Researchers launch an aerostat to study ozone near the Great Salt Lake, in Salt Lake City, Utah. The Utah Department of Environmental Quality (DEQ) deployed sensors in summer 2015 to detect smog-forming ozone, the same year the Environmental Protection Agency set tighter restrictions on the levels of ozone-pollution allowed in the country, which were supposed to go into effect in 2017.
Jeffrey D. Allred/The Deseret News via AP

The plaintiffs sued again. “It’s one thing to say, ‘Great, we have a standard,’” Johnson says. “It’s another thing to make that real — to reduce harmful emissions so air is clean.”

Not everyone wants the ozone rule updated: In 2015, coal company Murray Energy challenged the rule, arguing that the updated ozone rule was unfeasible, claiming it required some areas — especially in the West — to decrease smog levels below naturally occurring ambient levels, and that the updated science on the human health effects of ozone was incorrect. “We have the law, science, economics, cold hard energy facts and the Constitution on our side,” CEO Robert E. Murray said in a press release.

With the support of industry, the EPA has also delayed implementing the Clean Power Plan, which would regulate carbon dioxide emissions from power plants, by a year. Much of that time was spent collecting additional public comments on the plan, adding an extra step to the lengthy process.

Strategic procrastination affects Western waters as well. In February, the EPA put off enforcing the 2015 Clean Water Rule, also called Waters of the United States, until 2020. The rule clarifies which smaller water systems, such as wetlands or seasonal creeks, the Clean Water Act protects. These small water systems provide drinking water to more than 22 million Westerners. But farmers, developers and some states have resisted this expansion of the Clean Water Act, saying that the new rules infringe on private property rights and don’t allow for local variability. The EPA now plans to rewrite the rule before the deadline for enforcement sets in.

But the EPA’s delays may be losing their power, at least in front of judges. Environmental groups have successfully turned to the courts for intervention. This past July, a federal court ruled that the EPA must enforce a rule meant to curtail methane — a potent greenhouse gas — from leaking from new and modified oil and gas operations. The EPA had attempted to postpone the methane rule repeatedly.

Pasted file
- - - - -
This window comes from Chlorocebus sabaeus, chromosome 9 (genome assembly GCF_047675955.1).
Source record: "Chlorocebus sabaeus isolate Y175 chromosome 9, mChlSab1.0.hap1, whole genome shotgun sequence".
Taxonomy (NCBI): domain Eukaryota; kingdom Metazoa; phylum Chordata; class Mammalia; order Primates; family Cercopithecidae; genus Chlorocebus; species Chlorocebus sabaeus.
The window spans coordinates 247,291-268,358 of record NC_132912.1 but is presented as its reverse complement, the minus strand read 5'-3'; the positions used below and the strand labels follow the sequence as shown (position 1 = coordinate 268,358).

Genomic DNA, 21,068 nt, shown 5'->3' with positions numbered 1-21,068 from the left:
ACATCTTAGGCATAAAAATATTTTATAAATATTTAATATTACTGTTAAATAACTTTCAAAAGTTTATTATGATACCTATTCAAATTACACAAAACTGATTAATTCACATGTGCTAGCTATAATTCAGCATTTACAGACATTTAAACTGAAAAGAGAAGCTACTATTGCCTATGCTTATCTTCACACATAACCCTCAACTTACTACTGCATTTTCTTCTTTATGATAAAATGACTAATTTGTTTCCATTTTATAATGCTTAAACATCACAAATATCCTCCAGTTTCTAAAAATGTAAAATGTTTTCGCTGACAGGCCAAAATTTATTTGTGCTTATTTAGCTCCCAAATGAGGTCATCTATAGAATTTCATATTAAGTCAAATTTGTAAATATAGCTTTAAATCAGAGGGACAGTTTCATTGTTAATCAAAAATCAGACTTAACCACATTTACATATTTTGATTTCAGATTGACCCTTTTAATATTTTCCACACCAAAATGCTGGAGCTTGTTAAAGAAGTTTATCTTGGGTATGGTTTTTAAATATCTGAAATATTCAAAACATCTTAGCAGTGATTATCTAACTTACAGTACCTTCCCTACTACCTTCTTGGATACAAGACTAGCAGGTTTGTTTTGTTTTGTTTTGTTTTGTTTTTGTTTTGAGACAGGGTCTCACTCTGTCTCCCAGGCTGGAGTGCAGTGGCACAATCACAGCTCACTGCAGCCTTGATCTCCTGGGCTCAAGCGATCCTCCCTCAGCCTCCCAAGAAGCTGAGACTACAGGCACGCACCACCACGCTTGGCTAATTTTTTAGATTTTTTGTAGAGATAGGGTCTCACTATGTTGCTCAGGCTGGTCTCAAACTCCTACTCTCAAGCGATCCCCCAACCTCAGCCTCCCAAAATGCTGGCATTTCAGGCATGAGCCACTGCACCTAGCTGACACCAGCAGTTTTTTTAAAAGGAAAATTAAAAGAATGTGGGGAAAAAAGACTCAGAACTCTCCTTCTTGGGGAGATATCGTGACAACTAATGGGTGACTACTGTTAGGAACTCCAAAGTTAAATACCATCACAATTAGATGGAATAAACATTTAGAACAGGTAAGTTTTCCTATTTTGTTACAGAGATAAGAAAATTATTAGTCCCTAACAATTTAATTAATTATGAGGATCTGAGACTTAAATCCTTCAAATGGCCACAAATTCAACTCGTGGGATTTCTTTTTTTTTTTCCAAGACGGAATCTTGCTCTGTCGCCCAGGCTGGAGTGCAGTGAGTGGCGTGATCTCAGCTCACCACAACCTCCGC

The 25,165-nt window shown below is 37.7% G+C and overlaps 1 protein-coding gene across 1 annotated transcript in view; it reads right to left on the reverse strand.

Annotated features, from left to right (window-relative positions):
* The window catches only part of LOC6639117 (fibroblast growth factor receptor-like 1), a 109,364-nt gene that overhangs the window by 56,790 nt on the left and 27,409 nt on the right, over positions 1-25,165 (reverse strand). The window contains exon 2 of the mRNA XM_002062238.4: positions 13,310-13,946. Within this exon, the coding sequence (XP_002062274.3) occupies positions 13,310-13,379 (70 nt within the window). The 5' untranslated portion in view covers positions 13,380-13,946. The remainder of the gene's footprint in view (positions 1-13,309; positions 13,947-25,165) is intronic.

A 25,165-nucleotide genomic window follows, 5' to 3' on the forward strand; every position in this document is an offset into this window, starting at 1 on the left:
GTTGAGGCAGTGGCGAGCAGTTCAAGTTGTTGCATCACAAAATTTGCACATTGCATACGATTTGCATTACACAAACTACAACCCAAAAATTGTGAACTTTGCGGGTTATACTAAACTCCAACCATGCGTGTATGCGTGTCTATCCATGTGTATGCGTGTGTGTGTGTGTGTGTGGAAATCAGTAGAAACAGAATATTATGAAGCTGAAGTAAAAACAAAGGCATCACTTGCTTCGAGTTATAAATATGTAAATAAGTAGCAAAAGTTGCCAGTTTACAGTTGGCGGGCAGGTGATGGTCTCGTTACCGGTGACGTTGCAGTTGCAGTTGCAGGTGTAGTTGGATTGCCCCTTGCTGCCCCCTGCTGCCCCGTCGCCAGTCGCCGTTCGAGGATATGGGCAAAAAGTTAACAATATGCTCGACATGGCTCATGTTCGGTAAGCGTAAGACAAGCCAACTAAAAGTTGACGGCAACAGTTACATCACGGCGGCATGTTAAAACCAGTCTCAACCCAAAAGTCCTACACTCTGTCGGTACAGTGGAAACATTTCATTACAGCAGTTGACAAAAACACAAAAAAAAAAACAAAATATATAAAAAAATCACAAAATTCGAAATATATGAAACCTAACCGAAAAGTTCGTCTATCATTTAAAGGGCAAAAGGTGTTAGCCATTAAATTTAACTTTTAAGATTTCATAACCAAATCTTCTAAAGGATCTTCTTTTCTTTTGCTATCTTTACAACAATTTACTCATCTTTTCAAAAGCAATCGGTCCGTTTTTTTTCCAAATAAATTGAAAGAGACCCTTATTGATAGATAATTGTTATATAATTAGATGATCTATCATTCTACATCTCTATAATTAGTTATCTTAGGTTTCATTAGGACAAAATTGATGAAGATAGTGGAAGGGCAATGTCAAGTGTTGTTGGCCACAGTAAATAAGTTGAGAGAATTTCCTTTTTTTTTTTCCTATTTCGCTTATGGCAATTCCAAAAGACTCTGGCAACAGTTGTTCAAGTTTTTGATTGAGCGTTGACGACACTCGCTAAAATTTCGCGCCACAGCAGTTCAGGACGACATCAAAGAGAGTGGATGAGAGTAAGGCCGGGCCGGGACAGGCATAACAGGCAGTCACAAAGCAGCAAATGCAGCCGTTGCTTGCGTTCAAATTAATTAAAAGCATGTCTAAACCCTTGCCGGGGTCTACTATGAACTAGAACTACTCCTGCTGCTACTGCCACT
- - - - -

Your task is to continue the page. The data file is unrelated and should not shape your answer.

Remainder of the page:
And in March 2018, a U.S. district judge in California ruled that the EPA must finish measuring smog throughout the country by mid-July. The EPA had moved to further delay designating the San Antonio area, which is expected to be out of compliance with the new ozone standard, until mid-August. The ruling is a mixed success for plaintiffs: States had hoped that all designations would be made within a week of the court’s ruling. And the designations would not go into effect immediately. Instead, the EPA can wait two months between announcing an area’s smog pollution and taking action.

But the EPA has also turned to the courts for help in delaying regulations’ implementation. For example, in 2017, a federal court agreed to put litigation regarding the Clean Power Plan on hold, as the EPA considers how it wants to revise the plan. That stay that has been extended twice. In the meantime, no one can sue the EPA over the Clean Power Plan and pressure the agency to act.

Maya L. Kapoor is an associate editor for High Country News.

Note: A previous version of this story incorrectly stated that ground level ozone pollution (smog) levels rise in the winter. In almost all regions of the country, ground level ozone pollution levels increase in the summer, while fine particulate matter pollution levels rise in the winter due to inversions.